Tuesday, 12 January 2016

With Bowie's death what we are celebrating is ourselves

Would it be too strange to propose that Bowie's death - announced yesterday afternoon Sydney time about 5pm - had somehow visited me in a dream that I never actually had? Why or how else could I have written about loss and music just 30 minutes earlier? Strange blogpost anyway ('Beguiling the world with simple songs'), I thought as I was writing it. Full of evil portents and gloom. Nightmare stuff, the kind of thing you'd want to whistle away as you walk down the street. Hack! Pshaw!

But we see the strangenesses proliferate with this death. First there was an almost universal disinclination to believe the news of his death until it was absolutely confirmed by multiple reputable news outlets. Then the notion that Bowie - who had lived with the cancer for 18 months, and had kept news of it to a small circle of close familiars - had somehow put the news of his death into his last album, which anyway emerged from the studio just days - wonder! - before his ultimate and complete physical dissolution.

Talk about theatrical. And so this was all Bowie. All sparkle, mirrors, glitter and make-up. All costumes and odd outfits and strange album cover designs. All appearance. All fabricated. All show.

Fabricated? But why then the outpouring of celebrations of his life - a public version of grief, which is essentially a private thing in our culture - from millions of people who found something of themselves in his art, something essential and real. Surely he was the real authentic. The thin white duke riding serene on a chariot formed of the blessings of millions across the cloudy hemisphere and into the setting sun like some Apollonian cowboy. If anything, Bowie was more real than anyone else. How else could it be so easy to shuck off one disguise and don another if the outward appearance were but a manufactured relique belonging only to a specific interval of time? What is essential lies deeper inside, and this was what Bowie told us about when he sang those songs to ward off evil on Friday nights.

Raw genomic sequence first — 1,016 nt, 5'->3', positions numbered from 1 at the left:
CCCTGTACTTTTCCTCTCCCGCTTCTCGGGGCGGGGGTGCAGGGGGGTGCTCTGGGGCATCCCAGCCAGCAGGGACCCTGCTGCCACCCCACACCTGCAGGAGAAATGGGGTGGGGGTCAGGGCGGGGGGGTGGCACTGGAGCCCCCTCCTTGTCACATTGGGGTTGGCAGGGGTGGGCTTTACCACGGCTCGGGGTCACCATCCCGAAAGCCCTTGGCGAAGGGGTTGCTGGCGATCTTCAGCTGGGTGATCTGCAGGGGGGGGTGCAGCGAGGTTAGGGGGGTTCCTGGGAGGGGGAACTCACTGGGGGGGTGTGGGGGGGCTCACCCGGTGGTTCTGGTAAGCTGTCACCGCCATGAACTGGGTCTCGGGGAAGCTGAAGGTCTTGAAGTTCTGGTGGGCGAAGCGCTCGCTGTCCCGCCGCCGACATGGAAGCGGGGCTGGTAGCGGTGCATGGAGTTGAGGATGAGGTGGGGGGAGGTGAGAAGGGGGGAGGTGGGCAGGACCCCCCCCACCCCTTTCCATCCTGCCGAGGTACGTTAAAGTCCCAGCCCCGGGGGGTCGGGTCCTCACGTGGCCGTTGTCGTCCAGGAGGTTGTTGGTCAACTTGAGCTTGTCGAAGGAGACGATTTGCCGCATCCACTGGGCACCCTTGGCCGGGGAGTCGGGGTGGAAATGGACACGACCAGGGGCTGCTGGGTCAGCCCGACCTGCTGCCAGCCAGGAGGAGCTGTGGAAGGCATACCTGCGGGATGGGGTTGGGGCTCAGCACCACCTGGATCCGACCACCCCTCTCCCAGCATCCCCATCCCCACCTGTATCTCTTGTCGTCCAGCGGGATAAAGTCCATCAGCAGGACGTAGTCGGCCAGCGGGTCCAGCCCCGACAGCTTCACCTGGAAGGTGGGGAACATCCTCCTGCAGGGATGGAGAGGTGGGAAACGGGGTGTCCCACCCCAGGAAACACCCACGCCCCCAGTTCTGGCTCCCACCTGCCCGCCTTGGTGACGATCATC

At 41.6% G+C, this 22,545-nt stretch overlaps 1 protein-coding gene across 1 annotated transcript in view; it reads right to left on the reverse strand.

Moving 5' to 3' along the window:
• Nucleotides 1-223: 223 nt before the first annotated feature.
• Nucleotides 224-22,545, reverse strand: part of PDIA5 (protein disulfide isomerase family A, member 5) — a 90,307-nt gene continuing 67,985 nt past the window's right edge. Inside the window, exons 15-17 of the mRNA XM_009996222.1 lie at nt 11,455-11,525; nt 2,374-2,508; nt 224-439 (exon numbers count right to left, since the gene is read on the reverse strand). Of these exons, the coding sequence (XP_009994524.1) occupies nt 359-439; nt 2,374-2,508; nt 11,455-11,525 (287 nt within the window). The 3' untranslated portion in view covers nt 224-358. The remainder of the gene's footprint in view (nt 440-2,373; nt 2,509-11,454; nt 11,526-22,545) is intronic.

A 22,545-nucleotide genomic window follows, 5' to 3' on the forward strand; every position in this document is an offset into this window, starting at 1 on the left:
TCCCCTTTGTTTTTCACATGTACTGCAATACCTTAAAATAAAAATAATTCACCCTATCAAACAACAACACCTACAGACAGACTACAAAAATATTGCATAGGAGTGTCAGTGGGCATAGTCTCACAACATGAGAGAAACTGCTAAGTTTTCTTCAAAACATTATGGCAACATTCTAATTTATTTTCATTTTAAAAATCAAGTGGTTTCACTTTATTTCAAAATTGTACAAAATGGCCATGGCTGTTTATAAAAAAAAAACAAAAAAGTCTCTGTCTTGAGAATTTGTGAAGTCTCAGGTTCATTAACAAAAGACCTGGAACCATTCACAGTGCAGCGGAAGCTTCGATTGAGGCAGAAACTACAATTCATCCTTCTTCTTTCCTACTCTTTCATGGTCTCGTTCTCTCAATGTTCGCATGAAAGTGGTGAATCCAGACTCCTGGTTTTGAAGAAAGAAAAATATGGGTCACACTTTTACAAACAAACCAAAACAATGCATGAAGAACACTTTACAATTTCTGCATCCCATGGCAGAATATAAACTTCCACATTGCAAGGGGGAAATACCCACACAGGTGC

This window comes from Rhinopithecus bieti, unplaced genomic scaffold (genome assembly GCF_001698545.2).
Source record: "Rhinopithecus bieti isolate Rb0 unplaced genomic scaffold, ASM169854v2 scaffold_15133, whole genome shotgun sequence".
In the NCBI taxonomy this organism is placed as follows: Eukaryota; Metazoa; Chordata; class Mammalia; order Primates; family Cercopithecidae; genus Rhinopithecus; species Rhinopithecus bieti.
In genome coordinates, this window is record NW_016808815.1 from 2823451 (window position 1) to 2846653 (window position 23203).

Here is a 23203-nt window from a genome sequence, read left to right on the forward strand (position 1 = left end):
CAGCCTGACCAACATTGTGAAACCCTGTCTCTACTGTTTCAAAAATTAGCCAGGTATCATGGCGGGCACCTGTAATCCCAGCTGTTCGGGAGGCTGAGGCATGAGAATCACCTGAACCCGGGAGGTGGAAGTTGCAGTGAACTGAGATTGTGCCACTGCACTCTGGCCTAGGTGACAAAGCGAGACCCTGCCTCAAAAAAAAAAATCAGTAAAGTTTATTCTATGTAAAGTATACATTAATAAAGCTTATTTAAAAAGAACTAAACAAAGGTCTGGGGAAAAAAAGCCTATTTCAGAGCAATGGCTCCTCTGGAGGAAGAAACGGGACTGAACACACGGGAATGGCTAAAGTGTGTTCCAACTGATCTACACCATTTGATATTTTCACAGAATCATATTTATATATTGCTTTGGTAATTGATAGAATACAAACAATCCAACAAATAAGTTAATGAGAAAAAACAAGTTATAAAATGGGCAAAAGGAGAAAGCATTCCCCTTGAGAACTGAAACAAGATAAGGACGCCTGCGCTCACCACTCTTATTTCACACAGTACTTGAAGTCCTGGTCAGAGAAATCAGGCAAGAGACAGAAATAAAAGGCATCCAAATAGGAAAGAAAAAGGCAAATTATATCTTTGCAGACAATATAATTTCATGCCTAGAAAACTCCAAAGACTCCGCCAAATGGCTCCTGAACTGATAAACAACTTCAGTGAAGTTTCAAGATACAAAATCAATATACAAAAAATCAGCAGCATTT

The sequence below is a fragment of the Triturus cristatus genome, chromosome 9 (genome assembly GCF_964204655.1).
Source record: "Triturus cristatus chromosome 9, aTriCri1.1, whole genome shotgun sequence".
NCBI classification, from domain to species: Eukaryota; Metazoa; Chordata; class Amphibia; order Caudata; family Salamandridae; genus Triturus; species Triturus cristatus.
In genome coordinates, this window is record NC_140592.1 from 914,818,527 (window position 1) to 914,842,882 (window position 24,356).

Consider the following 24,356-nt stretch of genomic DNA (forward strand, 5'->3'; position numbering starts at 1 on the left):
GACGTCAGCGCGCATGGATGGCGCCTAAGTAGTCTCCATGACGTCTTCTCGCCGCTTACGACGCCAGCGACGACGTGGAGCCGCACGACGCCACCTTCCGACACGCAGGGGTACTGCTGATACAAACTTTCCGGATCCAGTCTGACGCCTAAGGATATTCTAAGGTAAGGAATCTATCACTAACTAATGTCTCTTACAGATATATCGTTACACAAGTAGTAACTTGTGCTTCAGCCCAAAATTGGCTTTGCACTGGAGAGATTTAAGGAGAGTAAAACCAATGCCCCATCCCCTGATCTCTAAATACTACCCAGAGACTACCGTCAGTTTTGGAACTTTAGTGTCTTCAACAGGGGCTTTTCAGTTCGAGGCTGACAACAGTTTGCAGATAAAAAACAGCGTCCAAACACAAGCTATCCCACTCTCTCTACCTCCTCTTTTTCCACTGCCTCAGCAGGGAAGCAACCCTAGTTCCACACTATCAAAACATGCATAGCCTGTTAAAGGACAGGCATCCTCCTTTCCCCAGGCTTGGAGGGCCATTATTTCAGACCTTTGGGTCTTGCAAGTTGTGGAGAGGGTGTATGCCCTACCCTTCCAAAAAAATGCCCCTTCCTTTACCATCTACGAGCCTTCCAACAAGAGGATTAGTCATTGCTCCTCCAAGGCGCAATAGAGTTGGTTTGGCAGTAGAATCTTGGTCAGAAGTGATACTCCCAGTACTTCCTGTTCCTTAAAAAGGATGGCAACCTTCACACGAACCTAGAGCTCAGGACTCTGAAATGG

Beguiling the world, indeed. His simple songs sustained us for years and years. It was surprising to me to see on social media how passionate some people were about this death. Especially those people who live on the margins, people whose personae might have presented them with difficulties during those restless years of youth when we are all still trying to find ourselves. There was some deep attachment severed with this death. Some debt owed to Bowie by so many people. And they paid with their accolades yesterday. In fact, the stream of verbal tributes continues today as well. It might easily go on for weeks. And the strange thing is that despite Bowie's own debt to the mechanisms of mass culture each person he touched in these ways believed that they had a unique and special link with the singer. It was personal always. Hence the passionate tributes now.

In a real way Bowie represented something more than just the accumulated effect of his various guises over the years. He was always changing - as he said in his famous 1972 song, 'Changes' - just like the culture that enveloped, fed and sustained him. It was out culture. We owned it, and so in a way Bowie was our creature. We bought his albums and chanted his songs from in front of the stage. So this celebration of a singer is also a mass conspiracy because in essence what we are celebrating is ourselves. That generation of post-War groovers and boogie-artists. Bowie is us, and we are Bowie. 

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